Can we not have a "normal people's congress" on the internet or something.
      Unless "normal people" is code for people who agree with you 100% of the time, no. After all normal people can't set their DVR to record a show, or find a printer on a network. You want "normal people" to decide how technology should be used?
      • No, I want normal people to be allowed to determine their own fates and communicate freely with one another without the intervention of those who dream themselves our masters.
        • Re: (Score:2, Insightful)

          by Anonymous Coward

          No, I want normal people to be allowed to determine their own fates and communicate freely with one another without the intervention of those who dream themselves our masters.

          But normal people don't want freedom. Normal people don't want to live without the intervention of masters - they want to be the masters who "help" all those other poor unfortunates out there. You want freedom to choose. Most people are paralyzed with choice, and elect politicians who offer them freedom from choice. Not because th

          • Re:How much more (Score:5, Interesting)

            by crunchygranola ( 1954152 ) on Friday December 17, 2010 @11:20AM (#34587538)

            "Of all tyrannies, a tyranny exercised for the good of its victims may be the most oppressive. It may be better to live under robber barons than under omnipotent moral busybodies. The robber baron's cruelty may sometimes sleep, his cupidity may at some point be satiated; but those who torment us for our own good will torment us without end, for they do so with the approval of their own conscience." - C.S. Lewis

            Interesting quote. Here is another similar, but even more revealing, statement by Lewis: "The baron's cruelty may sometimes sleep, his cupidity at some point may be sated; and since he dimly knows he is doing wrong he may possibly repent" (from Reflections on the Psalms, Chapter 3.).

            We have seen over the last half century a revolution in American political philosophy - that of self-justifying wealth. Ayn Rand style Objectivism/Libertarianism holds that self-interest is the highest moral principle and altruism is evil; wealth is proof of moral rectitude, and poverty is proof of sloth and moral degeneracy. This philosophy has provided us with the perfection of the robber baron, now dominating American political life - cupidity that is never satiated, and extinguishing all moral doubt. Wealth is virtue; there can be nothing wrong with how the wealthy acquire or use their wealth; there is nothing to repent, and thus there is no possibility that the robber baron will change.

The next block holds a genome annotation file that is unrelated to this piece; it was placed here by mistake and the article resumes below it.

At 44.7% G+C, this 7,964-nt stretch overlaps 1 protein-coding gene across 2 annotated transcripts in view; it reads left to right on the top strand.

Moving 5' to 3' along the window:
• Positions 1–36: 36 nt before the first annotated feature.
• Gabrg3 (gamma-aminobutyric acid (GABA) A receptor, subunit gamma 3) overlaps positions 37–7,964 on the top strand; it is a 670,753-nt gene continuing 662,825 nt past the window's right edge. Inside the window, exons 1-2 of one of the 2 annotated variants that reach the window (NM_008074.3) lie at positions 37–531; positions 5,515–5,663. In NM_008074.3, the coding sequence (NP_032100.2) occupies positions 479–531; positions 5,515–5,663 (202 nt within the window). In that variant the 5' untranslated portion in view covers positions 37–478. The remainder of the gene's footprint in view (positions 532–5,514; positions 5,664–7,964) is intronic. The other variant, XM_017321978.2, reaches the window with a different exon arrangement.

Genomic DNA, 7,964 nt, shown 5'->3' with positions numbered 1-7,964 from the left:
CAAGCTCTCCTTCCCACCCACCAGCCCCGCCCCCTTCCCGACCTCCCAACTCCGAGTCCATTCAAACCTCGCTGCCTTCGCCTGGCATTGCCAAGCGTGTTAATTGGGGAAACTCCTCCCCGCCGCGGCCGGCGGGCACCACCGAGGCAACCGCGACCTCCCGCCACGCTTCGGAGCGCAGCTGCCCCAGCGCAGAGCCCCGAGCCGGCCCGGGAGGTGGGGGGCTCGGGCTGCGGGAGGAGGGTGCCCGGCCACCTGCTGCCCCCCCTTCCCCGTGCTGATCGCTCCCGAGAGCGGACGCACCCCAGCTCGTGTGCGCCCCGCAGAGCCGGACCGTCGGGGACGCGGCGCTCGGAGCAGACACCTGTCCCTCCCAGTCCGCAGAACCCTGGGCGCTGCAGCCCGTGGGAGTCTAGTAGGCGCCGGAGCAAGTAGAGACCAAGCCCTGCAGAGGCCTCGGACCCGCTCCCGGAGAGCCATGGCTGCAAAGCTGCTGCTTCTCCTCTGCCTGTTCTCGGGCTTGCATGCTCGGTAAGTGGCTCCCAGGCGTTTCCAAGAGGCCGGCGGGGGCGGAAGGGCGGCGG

• by copponex ( 13876 ) on Friday December 17, 2010 @10:29AM (#34586750) Homepage

      Their greatest trick has been making you believe that you aren't in control already, if you live in the United States. They thrive on your apathy. They rejoice whenever some new mindless form of entertainment takes over. That's why Iran left gaming lines open [kotaku.com] during their crackdown of democracy.

      Personally, I have no pity for the American public. We are receiving the democracy we are asking for, which is "whatever the powerful are willing to give me." The Tea Party just re-elected the only party that openly expresses more support for millionaires than it does for the middle class. The guy in the House who plays a major part in our environmental policy also quotes from Genesis to avoid discussion of the impact of climate change, because God promised that he wouldn't flood the earth again. (Despite some more barbaric claims in Revelation that He will indeed come back to destroy the world, and the claim that the rainbow is a symbol of God's promise, instead of a result of light refraction.)

      Regular Joes can't be bothered to give a shit about extrajudicial assassination, or trillions of dollars wasted on war. Until they can address those sorts of issues, I'm afraid the openness of the internet will be easy fodder for elite control.

    • Can we not have a "normal people's congress" on the internet or something?

      No, we can't. As we should well know, when it comes to Internet voting, the whole thing is wildly inaccurate. Rounding errors, ballot stuffers, dynamic IPs, firewalls. If you're using these numbers to do anything important, you're insane.